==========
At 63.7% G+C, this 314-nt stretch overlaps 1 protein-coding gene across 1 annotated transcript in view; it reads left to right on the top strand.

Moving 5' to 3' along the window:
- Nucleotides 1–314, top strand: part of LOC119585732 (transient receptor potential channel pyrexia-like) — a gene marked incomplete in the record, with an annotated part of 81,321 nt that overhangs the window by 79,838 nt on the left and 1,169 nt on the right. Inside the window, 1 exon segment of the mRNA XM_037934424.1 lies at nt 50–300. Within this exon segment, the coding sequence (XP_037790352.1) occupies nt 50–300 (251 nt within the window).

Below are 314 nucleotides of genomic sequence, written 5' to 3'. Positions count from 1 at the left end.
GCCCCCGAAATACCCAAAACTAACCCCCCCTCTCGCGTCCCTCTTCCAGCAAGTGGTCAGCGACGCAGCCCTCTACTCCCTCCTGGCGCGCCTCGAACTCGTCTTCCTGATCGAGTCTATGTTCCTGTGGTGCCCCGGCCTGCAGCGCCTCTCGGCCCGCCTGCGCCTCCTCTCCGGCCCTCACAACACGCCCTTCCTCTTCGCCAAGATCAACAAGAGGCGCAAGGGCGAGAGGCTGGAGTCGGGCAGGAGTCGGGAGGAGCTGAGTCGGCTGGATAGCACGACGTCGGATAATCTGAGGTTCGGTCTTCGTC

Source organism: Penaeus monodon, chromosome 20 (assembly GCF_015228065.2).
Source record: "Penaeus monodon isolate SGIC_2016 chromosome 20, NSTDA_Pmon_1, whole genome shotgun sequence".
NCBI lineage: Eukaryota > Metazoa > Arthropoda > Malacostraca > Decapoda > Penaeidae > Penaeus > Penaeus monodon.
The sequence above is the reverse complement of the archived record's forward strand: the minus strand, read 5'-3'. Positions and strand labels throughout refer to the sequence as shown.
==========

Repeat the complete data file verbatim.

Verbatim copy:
At 63.7% G+C, this 314-nt stretch overlaps 1 protein-coding gene across 1 annotated transcript in view; it reads left to right on the top strand.

Moving 5' to 3' along the window:
- Nucleotides 1–314, top strand: part of LOC119585732 (transient receptor potential channel pyrexia-like) — a gene marked incomplete in the record, with an annotated part of 81,321 nt that overhangs the window by 79,838 nt on the left and 1,169 nt on the right. Inside the window, 1 exon segment of the mRNA XM_037934424.1 lies at nt 50–300. Within this exon segment, the coding sequence (XP_037790352.1) occupies nt 50–300 (251 nt within the window).

Below are 314 nucleotides of genomic sequence, written 5' to 3'. Positions count from 1 at the left end.
GCCCCCGAAATACCCAAAACTAACCCCCCCTCTCGCGTCCCTCTTCCAGCAAGTGGTCAGCGACGCAGCCCTCTACTCCCTCCTGGCGCGCCTCGAACTCGTCTTCCTGATCGAGTCTATGTTCCTGTGGTGCCCCGGCCTGCAGCGCCTCTCGGCCCGCCTGCGCCTCCTCTCCGGCCCTCACAACACGCCCTTCCTCTTCGCCAAGATCAACAAGAGGCGCAAGGGCGAGAGGCTGGAGTCGGGCAGGAGTCGGGAGGAGCTGAGTCGGCTGGATAGCACGACGTCGGATAATCTGAGGTTCGGTCTTCGTC

Source organism: Penaeus monodon, chromosome 20 (assembly GCF_015228065.2).
Source record: "Penaeus monodon isolate SGIC_2016 chromosome 20, NSTDA_Pmon_1, whole genome shotgun sequence".
NCBI lineage: Eukaryota > Metazoa > Arthropoda > Malacostraca > Decapoda > Penaeidae > Penaeus > Penaeus monodon.
The sequence above is the reverse complement of the archived record's forward strand: the minus strand, read 5'-3'. Positions and strand labels throughout refer to the sequence as shown.